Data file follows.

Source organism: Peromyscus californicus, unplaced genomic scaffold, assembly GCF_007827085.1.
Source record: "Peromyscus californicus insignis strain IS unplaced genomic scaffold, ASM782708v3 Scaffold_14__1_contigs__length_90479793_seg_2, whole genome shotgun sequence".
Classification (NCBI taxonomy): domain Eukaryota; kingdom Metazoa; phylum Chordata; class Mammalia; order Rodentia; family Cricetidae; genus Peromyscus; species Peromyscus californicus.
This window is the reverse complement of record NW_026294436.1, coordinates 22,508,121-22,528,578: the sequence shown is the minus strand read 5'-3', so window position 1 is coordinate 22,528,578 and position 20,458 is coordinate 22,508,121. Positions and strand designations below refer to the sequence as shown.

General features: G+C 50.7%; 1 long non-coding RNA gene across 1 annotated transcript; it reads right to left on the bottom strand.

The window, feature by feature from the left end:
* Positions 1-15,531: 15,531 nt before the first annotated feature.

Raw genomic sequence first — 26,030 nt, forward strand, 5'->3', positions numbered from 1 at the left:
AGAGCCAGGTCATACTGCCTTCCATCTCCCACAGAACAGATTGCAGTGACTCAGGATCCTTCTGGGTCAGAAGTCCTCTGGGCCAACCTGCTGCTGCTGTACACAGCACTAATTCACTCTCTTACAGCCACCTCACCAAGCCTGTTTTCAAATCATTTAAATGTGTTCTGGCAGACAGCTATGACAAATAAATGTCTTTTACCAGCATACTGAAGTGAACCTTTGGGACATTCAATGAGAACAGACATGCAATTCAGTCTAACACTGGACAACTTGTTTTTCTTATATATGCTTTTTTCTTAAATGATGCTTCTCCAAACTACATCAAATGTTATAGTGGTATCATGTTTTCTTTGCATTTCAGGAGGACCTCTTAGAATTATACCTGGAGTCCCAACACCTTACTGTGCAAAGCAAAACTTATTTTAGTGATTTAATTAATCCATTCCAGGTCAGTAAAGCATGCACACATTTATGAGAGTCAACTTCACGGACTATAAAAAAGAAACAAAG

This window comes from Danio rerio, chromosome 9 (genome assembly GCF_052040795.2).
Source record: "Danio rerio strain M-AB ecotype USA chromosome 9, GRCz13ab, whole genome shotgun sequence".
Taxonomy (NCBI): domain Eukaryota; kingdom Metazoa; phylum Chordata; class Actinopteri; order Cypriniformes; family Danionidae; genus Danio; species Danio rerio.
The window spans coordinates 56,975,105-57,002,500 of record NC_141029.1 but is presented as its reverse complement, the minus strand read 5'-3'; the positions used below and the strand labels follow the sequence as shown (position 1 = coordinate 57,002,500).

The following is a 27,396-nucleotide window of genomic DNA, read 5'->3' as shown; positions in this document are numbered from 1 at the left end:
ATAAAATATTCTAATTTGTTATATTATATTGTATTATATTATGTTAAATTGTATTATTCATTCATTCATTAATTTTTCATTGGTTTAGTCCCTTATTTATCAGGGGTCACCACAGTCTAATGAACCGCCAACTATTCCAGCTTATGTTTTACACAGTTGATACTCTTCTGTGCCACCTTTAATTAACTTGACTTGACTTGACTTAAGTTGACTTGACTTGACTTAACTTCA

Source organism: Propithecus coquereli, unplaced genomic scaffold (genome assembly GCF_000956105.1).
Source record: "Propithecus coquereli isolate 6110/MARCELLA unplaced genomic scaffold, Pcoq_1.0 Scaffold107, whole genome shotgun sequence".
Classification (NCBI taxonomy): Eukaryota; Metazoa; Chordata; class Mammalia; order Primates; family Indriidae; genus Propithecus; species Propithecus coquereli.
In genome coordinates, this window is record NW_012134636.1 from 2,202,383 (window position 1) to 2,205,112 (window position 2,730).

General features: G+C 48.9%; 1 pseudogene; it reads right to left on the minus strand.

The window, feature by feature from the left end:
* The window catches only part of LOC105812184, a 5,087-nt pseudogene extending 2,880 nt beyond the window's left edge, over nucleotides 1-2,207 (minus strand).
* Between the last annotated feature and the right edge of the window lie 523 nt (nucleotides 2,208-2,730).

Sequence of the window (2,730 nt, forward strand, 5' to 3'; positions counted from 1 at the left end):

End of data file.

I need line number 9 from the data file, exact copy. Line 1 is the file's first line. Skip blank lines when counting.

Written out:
AGAGCCAGGTCATACTGCCTTCCATCTCCCACAGAACAGATTGCAGTGACTCAGGATCCTTCTGGGTCAGAAGTCCTCTGGGCCAACCTGCTGCTGCTGTACACAGCACTAATTCACTCTCTTACAGCCACCTCACCAAGCCTGTTTTCAAATCATTTAAATGTGTTCTGGCAGACAGCTATGACAAATAAATGTCTTTTACCAGCATACTGAAGTGAACCTTTGGGACATTCAATGAGAACAGACATGCAATTCAGTCTAACACTGGACAACTTGTTTTTCTTATATATGCTTTTTTCTTAAATGATGCTTCTCCAAACTACATCAAATGTTATAGTGGTATCATGTTTTCTTTGCATTTCAGGAGGACCTCTTAGAATTATACCTGGAGTCCCAACACCTTACTGTGCAAAGCAAAACTTATTTTAGTGATTTAATTAATCCATTCCAGGTCAGTAAAGCATGCACACATTTATGAGAGTCAACTTCACGGACTATAAAAAAGAAACAAAG